Weight, mass and gravitational field strength

The weight of an object is defined as the force of gravity acting on the object. It may be thought of as acting at a single point called its centre of mass. Depending on the object's shape, its centre of mass can be inside or outside it.

The weight of an object and its mass are directly proportional. For a given gravitational field strength, the greater the mass of the object, the greater its weight.

Weight can be calculated using the equation: weight = mass × gravitational field strength W = m g

This is when:

  • weight (W) is measured in newtons (N)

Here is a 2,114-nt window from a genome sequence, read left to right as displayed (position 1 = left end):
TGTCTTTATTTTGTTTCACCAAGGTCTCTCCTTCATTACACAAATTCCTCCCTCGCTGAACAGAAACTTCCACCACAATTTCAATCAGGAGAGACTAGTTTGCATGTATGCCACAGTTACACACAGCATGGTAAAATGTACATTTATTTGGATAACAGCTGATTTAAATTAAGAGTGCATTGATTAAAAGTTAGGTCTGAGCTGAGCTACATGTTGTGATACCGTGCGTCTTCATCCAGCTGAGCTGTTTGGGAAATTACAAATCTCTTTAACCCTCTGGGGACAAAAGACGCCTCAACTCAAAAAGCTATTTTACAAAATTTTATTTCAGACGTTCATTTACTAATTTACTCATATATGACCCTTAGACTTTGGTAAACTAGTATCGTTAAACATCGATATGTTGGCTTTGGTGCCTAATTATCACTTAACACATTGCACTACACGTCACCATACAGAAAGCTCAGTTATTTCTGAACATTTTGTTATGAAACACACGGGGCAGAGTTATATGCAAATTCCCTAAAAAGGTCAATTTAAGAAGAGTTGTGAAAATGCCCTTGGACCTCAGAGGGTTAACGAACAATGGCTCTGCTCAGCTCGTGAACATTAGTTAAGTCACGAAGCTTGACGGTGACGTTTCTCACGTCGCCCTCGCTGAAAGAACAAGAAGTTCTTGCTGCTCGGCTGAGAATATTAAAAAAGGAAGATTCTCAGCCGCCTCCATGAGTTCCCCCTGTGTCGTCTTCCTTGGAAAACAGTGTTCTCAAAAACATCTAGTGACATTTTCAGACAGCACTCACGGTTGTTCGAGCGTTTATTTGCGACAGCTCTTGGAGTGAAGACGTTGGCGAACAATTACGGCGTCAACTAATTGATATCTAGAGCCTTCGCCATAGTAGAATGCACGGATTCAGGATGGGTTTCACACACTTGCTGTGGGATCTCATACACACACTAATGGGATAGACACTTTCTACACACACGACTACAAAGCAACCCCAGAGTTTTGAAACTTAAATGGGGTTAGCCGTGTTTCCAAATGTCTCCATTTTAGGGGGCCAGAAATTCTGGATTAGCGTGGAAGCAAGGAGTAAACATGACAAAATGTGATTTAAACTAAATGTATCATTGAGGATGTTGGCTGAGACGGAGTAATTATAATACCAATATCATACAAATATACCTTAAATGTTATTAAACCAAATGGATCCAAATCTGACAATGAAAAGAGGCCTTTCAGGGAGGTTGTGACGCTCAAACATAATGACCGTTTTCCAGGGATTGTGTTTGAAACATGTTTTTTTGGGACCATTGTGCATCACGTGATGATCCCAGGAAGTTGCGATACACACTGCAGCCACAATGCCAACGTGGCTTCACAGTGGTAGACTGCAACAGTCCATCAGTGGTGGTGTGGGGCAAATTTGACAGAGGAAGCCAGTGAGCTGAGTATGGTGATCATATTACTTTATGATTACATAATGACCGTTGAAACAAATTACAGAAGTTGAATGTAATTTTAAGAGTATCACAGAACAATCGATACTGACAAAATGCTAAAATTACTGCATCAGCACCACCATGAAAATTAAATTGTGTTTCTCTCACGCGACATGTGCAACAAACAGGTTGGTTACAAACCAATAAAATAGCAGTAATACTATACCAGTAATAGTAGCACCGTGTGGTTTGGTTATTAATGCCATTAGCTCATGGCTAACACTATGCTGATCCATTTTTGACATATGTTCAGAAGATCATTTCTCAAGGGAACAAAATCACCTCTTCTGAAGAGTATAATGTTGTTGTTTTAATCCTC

• mass (m) is measured in kilograms (kg)
  • gravitational field strength (g) is measured in newtons per kilogram (N/kg) On Earth, g = 10 N/kg (approximately)

Weight can be measured using a spring-balance (newtonmeter) or a top-pan balance.


An apple has a mass of 100 g. Calculate its weight on Earth.

100~g = \frac{100}{1,000} = 0.1~kg

W = m~g

W = 0.1 \times 10

W = 1.0~N


Calculate the weight of a 30 kg dog.

W = m~g

W = 30 \times 10

W = 300~N

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